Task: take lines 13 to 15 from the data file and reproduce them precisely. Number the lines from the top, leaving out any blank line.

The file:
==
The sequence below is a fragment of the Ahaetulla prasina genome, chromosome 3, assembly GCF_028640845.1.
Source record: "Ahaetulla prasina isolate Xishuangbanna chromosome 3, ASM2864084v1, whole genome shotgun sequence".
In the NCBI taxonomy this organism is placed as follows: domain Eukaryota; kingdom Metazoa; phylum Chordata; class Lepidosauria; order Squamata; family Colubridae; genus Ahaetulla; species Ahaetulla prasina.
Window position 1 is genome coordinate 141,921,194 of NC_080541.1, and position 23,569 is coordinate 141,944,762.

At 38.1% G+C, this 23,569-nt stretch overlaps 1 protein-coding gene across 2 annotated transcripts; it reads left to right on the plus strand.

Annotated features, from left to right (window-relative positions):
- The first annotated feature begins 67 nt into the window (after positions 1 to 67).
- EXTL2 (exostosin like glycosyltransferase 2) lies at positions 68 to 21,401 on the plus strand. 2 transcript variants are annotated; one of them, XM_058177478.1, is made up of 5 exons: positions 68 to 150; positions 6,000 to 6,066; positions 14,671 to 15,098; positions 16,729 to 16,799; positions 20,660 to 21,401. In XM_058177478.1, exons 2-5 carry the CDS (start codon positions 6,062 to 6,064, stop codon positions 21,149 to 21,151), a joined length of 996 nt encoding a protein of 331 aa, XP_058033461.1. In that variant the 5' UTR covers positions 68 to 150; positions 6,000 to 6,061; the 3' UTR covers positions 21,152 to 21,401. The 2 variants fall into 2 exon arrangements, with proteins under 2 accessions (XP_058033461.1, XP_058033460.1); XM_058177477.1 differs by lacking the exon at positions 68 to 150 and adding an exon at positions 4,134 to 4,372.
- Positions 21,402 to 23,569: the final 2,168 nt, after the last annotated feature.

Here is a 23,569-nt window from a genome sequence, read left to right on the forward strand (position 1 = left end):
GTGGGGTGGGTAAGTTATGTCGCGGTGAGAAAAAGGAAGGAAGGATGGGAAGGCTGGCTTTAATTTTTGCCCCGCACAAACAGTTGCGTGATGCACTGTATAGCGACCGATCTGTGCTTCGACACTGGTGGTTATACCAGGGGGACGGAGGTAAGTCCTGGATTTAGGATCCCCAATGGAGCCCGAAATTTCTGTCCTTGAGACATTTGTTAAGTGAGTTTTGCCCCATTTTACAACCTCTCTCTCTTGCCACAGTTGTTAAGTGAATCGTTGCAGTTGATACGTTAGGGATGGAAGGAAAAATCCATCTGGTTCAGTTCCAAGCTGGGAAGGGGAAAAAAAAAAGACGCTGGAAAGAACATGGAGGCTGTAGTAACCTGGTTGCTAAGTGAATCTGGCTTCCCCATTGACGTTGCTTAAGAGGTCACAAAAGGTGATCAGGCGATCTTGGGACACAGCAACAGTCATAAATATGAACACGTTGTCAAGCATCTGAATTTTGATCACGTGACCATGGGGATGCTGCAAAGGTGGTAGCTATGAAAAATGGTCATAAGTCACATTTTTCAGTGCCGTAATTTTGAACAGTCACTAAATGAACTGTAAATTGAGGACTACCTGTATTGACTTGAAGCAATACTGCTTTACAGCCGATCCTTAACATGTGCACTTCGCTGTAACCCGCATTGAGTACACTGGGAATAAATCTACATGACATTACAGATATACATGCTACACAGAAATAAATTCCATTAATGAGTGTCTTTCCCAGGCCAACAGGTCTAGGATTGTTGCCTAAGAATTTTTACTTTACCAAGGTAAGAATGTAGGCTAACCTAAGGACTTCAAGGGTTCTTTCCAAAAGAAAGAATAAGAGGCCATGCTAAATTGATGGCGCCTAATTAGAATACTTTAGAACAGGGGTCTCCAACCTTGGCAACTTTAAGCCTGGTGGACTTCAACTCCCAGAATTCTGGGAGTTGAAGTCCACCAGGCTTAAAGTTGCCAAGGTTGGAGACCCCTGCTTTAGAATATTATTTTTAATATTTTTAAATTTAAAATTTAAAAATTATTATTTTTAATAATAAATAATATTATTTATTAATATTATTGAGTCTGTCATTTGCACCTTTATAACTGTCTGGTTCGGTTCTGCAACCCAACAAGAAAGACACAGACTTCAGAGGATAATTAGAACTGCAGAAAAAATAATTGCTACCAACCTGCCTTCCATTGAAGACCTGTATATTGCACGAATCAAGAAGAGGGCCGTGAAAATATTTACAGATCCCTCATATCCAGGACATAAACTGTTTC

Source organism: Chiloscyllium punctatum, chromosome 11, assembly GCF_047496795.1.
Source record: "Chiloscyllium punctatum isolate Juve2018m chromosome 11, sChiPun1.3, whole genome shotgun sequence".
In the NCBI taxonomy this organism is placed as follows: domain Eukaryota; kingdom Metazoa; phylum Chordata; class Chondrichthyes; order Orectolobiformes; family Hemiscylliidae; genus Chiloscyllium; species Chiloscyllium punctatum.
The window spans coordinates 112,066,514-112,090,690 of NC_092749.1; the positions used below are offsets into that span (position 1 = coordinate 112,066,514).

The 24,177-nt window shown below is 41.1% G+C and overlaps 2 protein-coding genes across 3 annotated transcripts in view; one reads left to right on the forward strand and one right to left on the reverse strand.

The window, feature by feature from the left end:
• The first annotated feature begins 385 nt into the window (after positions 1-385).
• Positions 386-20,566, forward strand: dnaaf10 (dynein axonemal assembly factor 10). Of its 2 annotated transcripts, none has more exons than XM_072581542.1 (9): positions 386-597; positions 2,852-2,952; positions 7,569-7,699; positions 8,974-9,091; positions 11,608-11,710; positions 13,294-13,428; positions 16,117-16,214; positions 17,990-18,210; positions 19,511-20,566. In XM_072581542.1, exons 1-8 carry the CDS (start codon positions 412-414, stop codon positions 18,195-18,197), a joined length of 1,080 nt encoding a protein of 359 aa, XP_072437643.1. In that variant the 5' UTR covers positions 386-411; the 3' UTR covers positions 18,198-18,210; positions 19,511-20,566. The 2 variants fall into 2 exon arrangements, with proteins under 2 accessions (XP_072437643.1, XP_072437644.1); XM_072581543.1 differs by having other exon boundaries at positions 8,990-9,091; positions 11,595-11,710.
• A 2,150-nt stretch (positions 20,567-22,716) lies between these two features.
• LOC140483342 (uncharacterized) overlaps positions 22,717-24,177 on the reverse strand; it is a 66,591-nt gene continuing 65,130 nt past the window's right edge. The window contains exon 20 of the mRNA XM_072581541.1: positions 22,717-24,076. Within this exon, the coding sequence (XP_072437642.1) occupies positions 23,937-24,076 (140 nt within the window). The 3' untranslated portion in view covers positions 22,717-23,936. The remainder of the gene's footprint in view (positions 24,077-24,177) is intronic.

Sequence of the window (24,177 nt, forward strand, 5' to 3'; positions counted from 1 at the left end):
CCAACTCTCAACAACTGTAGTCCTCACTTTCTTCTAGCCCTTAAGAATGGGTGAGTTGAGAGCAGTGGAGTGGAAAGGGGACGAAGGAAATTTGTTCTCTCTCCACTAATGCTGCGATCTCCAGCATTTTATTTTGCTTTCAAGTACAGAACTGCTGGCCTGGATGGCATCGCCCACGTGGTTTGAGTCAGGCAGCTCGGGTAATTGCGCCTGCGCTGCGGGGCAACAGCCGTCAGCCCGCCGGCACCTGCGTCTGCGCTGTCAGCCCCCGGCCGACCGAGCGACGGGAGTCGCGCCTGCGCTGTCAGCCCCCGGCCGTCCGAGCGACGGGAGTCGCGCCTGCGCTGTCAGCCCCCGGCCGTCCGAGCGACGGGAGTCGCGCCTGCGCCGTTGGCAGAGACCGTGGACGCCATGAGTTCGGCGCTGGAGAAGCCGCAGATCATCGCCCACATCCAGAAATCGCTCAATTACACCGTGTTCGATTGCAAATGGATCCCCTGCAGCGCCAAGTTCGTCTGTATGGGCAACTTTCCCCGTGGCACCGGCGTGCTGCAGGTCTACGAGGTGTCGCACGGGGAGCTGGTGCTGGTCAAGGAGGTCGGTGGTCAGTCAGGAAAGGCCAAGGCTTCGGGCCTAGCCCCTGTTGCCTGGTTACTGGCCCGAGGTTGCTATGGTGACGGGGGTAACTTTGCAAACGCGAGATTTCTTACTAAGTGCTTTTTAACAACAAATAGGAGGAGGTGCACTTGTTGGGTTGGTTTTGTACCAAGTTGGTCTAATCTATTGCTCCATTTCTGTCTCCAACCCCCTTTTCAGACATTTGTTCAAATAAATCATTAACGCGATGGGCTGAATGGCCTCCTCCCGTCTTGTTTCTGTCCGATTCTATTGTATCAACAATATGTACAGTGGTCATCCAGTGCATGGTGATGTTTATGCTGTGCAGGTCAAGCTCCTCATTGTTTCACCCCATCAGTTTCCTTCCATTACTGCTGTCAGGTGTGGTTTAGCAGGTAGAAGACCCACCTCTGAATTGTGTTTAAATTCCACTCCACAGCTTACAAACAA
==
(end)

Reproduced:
Source record: "Chiloscyllium punctatum isolate Juve2018m chromosome 11, sChiPun1.3, whole genome shotgun sequence".
In the NCBI taxonomy this organism is placed as follows: domain Eukaryota; kingdom Metazoa; phylum Chordata; class Chondrichthyes; order Orectolobiformes; family Hemiscylliidae; genus Chiloscyllium; species Chiloscyllium punctatum.
The window spans coordinates 112,066,514-112,090,690 of NC_092749.1; the positions used below are offsets into that span (position 1 = coordinate 112,066,514).